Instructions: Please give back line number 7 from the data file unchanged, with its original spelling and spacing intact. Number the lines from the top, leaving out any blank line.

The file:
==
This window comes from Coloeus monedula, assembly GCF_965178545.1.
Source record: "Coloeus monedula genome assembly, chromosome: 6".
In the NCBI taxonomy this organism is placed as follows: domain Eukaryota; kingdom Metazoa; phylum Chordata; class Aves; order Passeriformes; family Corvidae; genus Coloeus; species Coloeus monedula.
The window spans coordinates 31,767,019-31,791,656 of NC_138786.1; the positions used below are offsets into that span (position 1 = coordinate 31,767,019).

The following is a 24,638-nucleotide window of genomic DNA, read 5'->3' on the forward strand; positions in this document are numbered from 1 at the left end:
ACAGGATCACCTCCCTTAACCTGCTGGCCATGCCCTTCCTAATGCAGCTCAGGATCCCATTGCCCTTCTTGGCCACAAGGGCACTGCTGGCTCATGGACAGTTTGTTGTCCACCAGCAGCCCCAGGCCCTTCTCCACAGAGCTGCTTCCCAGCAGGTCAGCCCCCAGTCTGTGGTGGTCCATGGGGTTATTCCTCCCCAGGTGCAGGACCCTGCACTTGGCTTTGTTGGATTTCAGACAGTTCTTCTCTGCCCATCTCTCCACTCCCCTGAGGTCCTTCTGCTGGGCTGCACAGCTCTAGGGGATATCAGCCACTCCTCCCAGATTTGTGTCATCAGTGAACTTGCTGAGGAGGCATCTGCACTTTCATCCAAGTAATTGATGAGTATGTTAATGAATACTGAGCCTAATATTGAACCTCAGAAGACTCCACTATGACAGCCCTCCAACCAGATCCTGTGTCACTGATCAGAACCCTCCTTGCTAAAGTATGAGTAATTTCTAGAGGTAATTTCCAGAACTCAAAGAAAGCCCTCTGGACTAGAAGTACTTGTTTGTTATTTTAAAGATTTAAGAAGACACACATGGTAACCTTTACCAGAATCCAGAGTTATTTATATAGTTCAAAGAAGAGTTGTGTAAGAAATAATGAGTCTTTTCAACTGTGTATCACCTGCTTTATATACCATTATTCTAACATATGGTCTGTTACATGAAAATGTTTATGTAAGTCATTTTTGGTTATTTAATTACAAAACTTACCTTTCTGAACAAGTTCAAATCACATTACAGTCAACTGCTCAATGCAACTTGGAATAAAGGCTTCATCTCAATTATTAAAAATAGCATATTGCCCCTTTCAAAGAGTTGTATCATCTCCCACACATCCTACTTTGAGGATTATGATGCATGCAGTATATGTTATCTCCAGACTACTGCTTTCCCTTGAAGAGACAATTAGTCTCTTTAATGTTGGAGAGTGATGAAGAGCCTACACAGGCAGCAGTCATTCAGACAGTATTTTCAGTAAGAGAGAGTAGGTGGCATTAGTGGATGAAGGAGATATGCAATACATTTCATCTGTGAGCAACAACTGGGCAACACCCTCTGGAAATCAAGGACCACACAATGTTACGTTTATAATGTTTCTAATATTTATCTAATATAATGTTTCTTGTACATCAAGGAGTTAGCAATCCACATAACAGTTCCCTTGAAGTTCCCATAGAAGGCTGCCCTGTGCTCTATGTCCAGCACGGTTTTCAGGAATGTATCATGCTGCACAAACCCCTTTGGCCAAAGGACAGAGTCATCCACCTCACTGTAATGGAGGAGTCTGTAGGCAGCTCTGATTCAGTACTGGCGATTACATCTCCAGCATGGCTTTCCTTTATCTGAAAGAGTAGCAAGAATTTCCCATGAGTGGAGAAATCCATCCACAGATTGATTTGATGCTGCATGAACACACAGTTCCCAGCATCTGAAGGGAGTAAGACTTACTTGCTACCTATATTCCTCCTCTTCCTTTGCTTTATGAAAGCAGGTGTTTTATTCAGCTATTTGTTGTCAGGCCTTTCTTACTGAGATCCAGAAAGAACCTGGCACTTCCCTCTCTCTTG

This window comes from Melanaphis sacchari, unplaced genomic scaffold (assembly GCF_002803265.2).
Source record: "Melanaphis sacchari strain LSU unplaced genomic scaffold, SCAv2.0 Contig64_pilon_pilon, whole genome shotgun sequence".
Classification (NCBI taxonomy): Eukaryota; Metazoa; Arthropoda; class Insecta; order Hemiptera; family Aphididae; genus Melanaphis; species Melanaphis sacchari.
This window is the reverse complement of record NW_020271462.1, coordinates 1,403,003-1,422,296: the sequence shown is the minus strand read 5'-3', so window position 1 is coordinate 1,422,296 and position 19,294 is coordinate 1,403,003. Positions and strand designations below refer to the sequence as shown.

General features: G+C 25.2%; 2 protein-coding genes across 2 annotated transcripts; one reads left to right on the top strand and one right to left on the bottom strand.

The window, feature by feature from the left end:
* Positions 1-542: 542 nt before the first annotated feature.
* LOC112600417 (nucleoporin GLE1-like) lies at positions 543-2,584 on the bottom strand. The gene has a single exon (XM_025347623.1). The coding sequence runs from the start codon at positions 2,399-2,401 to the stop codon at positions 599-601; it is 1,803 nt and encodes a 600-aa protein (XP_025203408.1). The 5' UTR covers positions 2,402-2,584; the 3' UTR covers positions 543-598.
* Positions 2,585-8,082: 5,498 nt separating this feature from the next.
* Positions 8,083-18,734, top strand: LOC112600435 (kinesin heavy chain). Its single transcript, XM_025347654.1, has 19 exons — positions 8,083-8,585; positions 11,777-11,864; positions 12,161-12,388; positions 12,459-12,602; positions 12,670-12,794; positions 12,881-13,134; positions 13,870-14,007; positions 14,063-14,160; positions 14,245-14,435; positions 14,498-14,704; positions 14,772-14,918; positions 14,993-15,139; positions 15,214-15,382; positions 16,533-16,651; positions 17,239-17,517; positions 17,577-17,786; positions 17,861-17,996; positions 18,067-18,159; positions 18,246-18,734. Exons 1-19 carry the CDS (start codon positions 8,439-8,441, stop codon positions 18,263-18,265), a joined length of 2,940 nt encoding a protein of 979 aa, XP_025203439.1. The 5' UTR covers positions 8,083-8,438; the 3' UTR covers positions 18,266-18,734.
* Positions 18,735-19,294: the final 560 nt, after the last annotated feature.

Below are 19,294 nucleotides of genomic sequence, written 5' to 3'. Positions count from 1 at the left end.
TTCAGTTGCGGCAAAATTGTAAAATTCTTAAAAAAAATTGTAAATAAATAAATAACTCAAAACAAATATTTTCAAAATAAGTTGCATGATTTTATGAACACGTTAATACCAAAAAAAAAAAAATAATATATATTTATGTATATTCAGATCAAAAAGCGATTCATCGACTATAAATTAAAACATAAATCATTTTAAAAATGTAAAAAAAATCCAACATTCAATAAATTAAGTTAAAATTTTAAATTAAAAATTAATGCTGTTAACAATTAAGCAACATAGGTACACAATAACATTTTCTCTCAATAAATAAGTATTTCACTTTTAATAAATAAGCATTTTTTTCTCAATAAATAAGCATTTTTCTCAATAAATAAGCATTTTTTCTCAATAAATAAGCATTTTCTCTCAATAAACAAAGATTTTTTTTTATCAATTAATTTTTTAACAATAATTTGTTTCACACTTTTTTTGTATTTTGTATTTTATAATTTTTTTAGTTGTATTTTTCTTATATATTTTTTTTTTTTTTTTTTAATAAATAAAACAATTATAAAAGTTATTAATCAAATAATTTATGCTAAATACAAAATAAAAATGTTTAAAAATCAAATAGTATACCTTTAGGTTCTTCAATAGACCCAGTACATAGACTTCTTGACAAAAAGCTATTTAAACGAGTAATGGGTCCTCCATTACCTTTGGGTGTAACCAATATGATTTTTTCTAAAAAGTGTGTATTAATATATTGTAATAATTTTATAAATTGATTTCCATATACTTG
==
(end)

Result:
This window comes from Melanaphis sacchari, unplaced genomic scaffold (assembly GCF_002803265.2).